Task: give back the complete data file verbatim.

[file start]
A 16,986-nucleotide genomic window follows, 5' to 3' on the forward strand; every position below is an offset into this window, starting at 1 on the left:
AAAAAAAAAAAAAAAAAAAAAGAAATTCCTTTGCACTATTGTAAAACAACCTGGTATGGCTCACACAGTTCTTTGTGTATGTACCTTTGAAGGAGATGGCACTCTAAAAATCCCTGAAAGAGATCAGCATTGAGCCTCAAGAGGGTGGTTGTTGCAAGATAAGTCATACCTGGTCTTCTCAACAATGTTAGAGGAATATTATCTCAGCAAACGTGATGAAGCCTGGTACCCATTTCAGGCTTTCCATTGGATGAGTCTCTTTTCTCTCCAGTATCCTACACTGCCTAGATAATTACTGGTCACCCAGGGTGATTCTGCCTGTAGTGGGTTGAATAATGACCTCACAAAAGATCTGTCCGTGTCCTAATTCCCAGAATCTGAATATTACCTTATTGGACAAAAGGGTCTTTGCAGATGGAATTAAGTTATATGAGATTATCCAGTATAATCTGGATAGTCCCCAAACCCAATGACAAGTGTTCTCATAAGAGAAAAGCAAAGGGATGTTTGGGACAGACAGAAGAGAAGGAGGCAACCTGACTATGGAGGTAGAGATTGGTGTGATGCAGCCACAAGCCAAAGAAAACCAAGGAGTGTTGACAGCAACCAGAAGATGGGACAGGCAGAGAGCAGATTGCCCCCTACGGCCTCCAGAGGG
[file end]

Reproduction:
A 16,986-nucleotide genomic window follows, 5' to 3' on the forward strand; every position below is an offset into this window, starting at 1 on the left:
AAAAAAAAAAAAAAAAAAAAAGAAATTCCTTTGCACTATTGTAAAACAACCTGGTATGGCTCACACAGTTCTTTGTGTATGTACCTTTGAAGGAGATGGCACTCTAAAAATCCCTGAAAGAGATCAGCATTGAGCCTCAAGAGGGTGGTTGTTGCAAGATAAGTCATACCTGGTCTTCTCAACAATGTTAGAGGAATATTATCTCAGCAAACGTGATGAAGCCTGGTACCCATTTCAGGCTTTCCATTGGATGAGTCTCTTTTCTCTCCAGTATCCTACACTGCCTAGATAATTACTGGTCACCCAGGGTGATTCTGCCTGTAGTGGGTTGAATAATGACCTCACAAAAGATCTGTCCGTGTCCTAATTCCCAGAATCTGAATATTACCTTATTGGACAAAAGGGTCTTTGCAGATGGAATTAAGTTATATGAGATTATCCAGTATAATCTGGATAGTCCCCAAACCCAATGACAAGTGTTCTCATAAGAGAAAAGCAAAGGGATGTTTGGGACAGACAGAAGAGAAGGAGGCAACCTGACTATGGAGGTAGAGATTGGTGTGATGCAGCCACAAGCCAAAGAAAACCAAGGAGTGTTGACAGCAACCAGAAGATGGGACAGGCAGAGAGCAGATTGCCCCCTACGGCCTCCAGAGGG